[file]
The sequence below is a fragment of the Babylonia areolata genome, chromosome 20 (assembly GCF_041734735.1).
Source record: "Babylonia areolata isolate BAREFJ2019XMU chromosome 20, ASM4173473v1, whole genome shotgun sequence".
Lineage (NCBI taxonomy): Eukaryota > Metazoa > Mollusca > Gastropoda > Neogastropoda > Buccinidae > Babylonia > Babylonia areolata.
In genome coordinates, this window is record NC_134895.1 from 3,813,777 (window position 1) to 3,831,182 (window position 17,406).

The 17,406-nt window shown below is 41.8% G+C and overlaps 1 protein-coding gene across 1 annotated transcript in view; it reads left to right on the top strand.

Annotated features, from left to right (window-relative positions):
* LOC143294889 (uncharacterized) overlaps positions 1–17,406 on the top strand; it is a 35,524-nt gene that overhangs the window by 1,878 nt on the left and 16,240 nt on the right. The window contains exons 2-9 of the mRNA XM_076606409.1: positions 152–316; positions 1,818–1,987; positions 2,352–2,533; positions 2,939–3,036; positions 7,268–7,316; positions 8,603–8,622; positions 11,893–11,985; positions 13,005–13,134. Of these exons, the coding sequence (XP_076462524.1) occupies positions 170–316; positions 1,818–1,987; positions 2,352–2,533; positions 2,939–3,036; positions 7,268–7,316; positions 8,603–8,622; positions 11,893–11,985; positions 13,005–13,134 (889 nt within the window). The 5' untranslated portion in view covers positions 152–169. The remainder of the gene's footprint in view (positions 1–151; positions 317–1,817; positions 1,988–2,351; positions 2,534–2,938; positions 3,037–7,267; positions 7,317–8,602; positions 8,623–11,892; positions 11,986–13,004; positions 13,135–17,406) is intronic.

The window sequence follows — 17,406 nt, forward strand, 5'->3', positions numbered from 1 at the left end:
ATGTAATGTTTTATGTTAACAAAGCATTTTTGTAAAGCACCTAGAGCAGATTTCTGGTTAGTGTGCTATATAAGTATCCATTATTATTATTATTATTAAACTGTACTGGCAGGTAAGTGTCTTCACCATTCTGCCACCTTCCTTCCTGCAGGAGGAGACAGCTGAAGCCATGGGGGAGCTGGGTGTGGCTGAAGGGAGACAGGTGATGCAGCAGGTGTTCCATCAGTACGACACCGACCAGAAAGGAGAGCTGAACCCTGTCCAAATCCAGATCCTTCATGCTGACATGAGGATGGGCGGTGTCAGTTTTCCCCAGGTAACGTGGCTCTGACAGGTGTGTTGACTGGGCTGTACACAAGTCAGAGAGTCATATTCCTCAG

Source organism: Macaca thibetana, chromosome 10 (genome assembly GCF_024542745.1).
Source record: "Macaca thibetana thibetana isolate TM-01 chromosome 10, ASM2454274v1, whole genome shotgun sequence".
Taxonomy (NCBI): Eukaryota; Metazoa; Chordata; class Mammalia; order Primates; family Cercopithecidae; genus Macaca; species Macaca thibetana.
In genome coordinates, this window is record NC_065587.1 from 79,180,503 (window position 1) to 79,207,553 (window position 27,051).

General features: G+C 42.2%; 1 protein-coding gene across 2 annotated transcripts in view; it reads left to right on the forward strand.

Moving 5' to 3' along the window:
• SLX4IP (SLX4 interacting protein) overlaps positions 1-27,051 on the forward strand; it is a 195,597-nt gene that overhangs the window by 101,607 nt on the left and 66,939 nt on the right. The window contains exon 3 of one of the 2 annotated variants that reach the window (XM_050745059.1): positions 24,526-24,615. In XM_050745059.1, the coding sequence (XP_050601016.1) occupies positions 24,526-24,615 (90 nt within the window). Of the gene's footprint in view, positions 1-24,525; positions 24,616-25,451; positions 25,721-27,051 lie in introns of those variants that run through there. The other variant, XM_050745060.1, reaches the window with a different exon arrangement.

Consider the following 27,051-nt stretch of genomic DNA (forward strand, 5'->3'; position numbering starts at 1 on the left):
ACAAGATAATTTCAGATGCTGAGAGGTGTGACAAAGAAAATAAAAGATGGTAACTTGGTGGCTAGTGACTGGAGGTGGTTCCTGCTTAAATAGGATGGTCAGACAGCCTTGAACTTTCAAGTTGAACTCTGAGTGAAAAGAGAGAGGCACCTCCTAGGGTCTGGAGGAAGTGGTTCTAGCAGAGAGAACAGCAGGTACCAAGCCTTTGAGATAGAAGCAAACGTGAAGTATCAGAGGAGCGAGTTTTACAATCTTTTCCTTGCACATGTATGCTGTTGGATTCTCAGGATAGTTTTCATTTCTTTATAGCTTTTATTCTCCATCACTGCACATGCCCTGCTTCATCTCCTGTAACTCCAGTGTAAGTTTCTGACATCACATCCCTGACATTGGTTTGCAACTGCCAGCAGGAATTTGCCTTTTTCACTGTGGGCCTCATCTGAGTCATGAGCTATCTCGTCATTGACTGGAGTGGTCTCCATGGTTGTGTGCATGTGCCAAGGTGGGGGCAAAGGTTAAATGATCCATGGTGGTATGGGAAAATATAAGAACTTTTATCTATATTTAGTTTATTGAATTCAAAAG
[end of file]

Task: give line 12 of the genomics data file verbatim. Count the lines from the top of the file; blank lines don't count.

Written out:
Taxonomy (NCBI): Eukaryota; Metazoa; Chordata; class Mammalia; order Primates; family Cercopithecidae; genus Macaca; species Macaca thibetana.